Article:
• Pagel, David. “The view from the woods. David Hockney’s East Yorkshire landscapes make Cézanne look Pop” Los Angeles Times, Around the Galleries, 16 February, 2007.
    click to read the full article
  • Muchnic, Suzanne. “Landscape perspectives. David Hockney rediscovers the landscape of his youth and his celebrated countryman, John Constable.” Los Angeles Times, 11 February, 2007.
    click to read the full article

Loch Coruisk

Loch Coruisk in the Isle of Skye is one of the most spectacular and isolated places in the British Isles.  The head of this freshwater loch is surrounded on three sides by the imposing volcanic Black Cuillin while the southern end runs into a small rivulet, which then discharges into a sea loch, Loch Scavaig. Coruisk is an Anglicisation  of the Scottish Gaelic, Coire Uisg meaning “Cauldron of Waters”. As with much of the Highlands, once it would have been thickly wooded. Deforestation has left it all the bleaker.

Robert Macfarlane visited Loch Coruisk  in his tour of Britain’s remotest parts, The Wild Places. He describes it as the greatest example in Britain of what he calls “sanctuaries”: hidden valleys with all the lure of lost worlds.

Sir Walter Scott visited the loch in 1814 and described it vividly:

“Rarely human eye has known
A scene so stern as that dread lake,
With its dark ledge of barren stone…”

Lord Tennyson was somewhat more descriptive:

“Loch Coruisk, said to be the wildest scene in the Highlands, I failed in seeing. After a fatiguing expedition over the roughest ground on a wet day we arrived at the banks of the loch, and made acquaintance with the extremest tiptoes of the hills, all else being thick wool-white fog

The loch has been painted by many painters including Sidney Richard Percy (1821-1886) who painted the above picture, William Daniell (1769-1837), J.M.W. Turner (1775-1851), and Alexander Francis Lydon (1836-1917). Turner almost fell to his death while painting this view of the Black Cuillin from a crag high up the valley.

The foreground figures help establish the scale of this awe inspiring view over the remote Loch Coruisk. The Cuillin Mountains soar above the loch like gigantic waves. Read National Galleries of Scotland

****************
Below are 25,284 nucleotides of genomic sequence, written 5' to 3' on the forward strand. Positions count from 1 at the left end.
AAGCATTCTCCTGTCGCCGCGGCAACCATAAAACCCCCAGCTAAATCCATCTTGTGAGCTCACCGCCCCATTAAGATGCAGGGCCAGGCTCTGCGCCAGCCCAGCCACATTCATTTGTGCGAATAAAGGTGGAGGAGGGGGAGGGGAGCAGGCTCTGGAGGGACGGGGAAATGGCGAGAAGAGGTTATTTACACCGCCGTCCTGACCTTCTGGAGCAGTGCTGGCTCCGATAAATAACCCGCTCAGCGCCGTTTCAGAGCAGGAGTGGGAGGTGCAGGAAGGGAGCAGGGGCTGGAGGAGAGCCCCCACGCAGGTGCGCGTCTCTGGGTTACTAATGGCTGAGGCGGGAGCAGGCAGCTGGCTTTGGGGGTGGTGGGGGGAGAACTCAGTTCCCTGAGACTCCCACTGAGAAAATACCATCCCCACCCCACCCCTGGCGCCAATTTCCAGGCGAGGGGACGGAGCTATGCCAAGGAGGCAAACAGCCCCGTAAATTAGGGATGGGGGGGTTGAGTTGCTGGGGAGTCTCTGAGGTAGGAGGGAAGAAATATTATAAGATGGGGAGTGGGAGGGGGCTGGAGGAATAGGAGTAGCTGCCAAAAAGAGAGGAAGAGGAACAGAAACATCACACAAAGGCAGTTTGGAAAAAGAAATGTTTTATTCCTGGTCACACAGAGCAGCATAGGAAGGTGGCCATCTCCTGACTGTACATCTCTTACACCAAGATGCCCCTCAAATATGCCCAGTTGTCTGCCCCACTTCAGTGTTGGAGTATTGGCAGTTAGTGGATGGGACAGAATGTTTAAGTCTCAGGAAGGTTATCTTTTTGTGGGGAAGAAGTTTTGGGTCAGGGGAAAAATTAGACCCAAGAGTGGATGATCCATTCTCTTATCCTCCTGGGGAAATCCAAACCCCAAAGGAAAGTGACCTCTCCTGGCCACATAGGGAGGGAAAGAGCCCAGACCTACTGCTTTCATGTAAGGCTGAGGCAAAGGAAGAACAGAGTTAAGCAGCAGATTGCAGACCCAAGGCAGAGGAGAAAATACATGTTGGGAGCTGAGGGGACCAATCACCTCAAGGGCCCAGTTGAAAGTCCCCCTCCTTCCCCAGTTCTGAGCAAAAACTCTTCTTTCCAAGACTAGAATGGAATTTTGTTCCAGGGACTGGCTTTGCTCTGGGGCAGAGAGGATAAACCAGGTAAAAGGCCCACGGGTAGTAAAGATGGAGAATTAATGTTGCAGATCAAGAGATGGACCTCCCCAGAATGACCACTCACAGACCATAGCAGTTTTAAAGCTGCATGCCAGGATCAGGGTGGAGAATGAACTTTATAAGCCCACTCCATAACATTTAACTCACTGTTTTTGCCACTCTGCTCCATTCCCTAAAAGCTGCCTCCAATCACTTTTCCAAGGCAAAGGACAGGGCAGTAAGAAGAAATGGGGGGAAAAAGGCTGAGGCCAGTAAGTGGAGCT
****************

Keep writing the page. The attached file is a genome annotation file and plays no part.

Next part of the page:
The loch is accessible by boat from Elgol, or, most usually, a 7-8 mile hike from Sligachan.

See also

  • Loch Coruisk – Wikipedia
  • Misty Isle Boat Trips. We are a family-run business running boat trips from Elgol on the Isle of Skye to the famous Loch Coruisk in the heart of the Cuillin Hills.
  • Skye – Loch Coruisk Cruises
  • Review of The Wild Places in the Guardian “In certain predictable ways, his early travels provide him with “the real” that he wants. On the island of Ynys Enlli, off the westernmost tip of the Lleyn Peninsula, he identifies with the contemplative and austere connectedness of the original peregrini – the monks and other devout solitaries who settled there. In Coruisk, the loch-filled valley on the southwest coast of the Isle of Skye, he encounters “a silence that reached backwards to the Ice Age” (similar sorts of time-travel occur in later chapters as well). Making “an ice-bound traverse” of Rannoch Moor, trekking through the Black Wood east of Rannoch, teetering on cliffs that define the north coast of Scotland and contemplating the peatbogs (the “Flows”) nearby, he is at once taken out of himself and connected with the original need for his journeys. They are all places that put human achievement in the perspective of eternity and generate a sense of the primitive that is salutary and bracing.”

Books about the Isle of Skye

Collins Rambler’s Guide – Isle of Skye

Produced in association with the Ramblers, this walking guide covers the beautiful Isle of Skye and combines detailed route descriptions with information on the local history and wildlife.

This famous corner of the Scottish Highlands and Islands is home to a spectacular variety of mountain landscapes and dramatic coastlines. There is also a wealth of fascinating places to explore: caves and sea stacks, headlands and arches, waterfalls and castles.

The introduction gives information about the topography, geology and history of the area, and describes the flora and fauna inhabiting it.

Isle of Skye: 40 Coast and Country Walks (Pocket Mountains)

An excellent little walking guide, especially for those – like me – wanting to explore as many parts of the Isle of Skye as possible in a visit. Arranged roughly by ‘peninsular’, there are walks ranging from 45 minutes to a few hours, even a day. We did at least one from each section and they were all straightforward and, of course, beautiful!

Zoological and natural hazards in Britain